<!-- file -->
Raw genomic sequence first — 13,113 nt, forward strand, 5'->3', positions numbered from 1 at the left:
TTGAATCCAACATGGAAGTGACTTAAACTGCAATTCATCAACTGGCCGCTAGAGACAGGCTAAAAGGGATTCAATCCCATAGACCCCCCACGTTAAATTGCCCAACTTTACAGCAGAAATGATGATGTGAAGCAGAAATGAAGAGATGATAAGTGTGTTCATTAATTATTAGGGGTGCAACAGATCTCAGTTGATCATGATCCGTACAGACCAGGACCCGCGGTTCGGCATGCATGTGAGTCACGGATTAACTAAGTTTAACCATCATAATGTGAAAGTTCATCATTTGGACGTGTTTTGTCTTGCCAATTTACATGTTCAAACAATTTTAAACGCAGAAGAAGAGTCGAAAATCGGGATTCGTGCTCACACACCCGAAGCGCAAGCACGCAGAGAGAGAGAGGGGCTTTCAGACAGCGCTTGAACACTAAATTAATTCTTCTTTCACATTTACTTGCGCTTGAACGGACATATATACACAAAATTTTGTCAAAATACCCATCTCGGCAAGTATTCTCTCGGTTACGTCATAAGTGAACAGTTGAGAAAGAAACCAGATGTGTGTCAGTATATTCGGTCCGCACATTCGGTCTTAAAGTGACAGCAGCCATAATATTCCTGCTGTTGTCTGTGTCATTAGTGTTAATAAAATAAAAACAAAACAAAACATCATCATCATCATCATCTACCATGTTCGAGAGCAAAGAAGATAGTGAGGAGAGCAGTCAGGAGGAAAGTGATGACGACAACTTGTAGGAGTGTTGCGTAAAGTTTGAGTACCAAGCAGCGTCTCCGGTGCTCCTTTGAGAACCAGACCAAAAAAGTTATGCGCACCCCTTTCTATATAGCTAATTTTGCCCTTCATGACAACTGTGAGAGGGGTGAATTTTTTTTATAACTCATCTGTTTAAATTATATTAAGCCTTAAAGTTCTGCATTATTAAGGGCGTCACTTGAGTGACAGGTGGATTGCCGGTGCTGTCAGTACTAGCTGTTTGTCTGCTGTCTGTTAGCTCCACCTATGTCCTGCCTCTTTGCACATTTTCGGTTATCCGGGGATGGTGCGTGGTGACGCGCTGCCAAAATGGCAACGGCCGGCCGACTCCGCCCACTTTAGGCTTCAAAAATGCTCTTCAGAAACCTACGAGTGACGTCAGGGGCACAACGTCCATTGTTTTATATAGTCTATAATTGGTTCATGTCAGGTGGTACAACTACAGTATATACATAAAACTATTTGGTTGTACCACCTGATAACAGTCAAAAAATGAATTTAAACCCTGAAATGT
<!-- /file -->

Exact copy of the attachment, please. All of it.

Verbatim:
Raw genomic sequence first — 13,113 nt, forward strand, 5'->3', positions numbered from 1 at the left:
TTGAATCCAACATGGAAGTGACTTAAACTGCAATTCATCAACTGGCCGCTAGAGACAGGCTAAAAGGGATTCAATCCCATAGACCCCCCACGTTAAATTGCCCAACTTTACAGCAGAAATGATGATGTGAAGCAGAAATGAAGAGATGATAAGTGTGTTCATTAATTATTAGGGGTGCAACAGATCTCAGTTGATCATGATCCGTACAGACCAGGACCCGCGGTTCGGCATGCATGTGAGTCACGGATTAACTAAGTTTAACCATCATAATGTGAAAGTTCATCATTTGGACGTGTTTTGTCTTGCCAATTTACATGTTCAAACAATTTTAAACGCAGAAGAAGAGTCGAAAATCGGGATTCGTGCTCACACACCCGAAGCGCAAGCACGCAGAGAGAGAGAGGGGCTTTCAGACAGCGCTTGAACACTAAATTAATTCTTCTTTCACATTTACTTGCGCTTGAACGGACATATATACACAAAATTTTGTCAAAATACCCATCTCGGCAAGTATTCTCTCGGTTACGTCATAAGTGAACAGTTGAGAAAGAAACCAGATGTGTGTCAGTATATTCGGTCCGCACATTCGGTCTTAAAGTGACAGCAGCCATAATATTCCTGCTGTTGTCTGTGTCATTAGTGTTAATAAAATAAAAACAAAACAAAACATCATCATCATCATCATCTACCATGTTCGAGAGCAAAGAAGATAGTGAGGAGAGCAGTCAGGAGGAAAGTGATGACGACAACTTGTAGGAGTGTTGCGTAAAGTTTGAGTACCAAGCAGCGTCTCCGGTGCTCCTTTGAGAACCAGACCAAAAAAGTTATGCGCACCCCTTTCTATATAGCTAATTTTGCCCTTCATGACAACTGTGAGAGGGGTGAATTTTTTTTATAACTCATCTGTTTAAATTATATTAAGCCTTAAAGTTCTGCATTATTAAGGGCGTCACTTGAGTGACAGGTGGATTGCCGGTGCTGTCAGTACTAGCTGTTTGTCTGCTGTCTGTTAGCTCCACCTATGTCCTGCCTCTTTGCACATTTTCGGTTATCCGGGGATGGTGCGTGGTGACGCGCTGCCAAAATGGCAACGGCCGGCCGACTCCGCCCACTTTAGGCTTCAAAAATGCTCTTCAGAAACCTACGAGTGACGTCAGGGGCACAACGTCCATTGTTTTATATAGTCTATAATTGGTTCATGTCAGGTGGTACAACTACAGTATATACATAAAACTATTTGGTTGTACCACCTGATAACAGTCAAAAAATGAATTTAAACCCTGAAATGT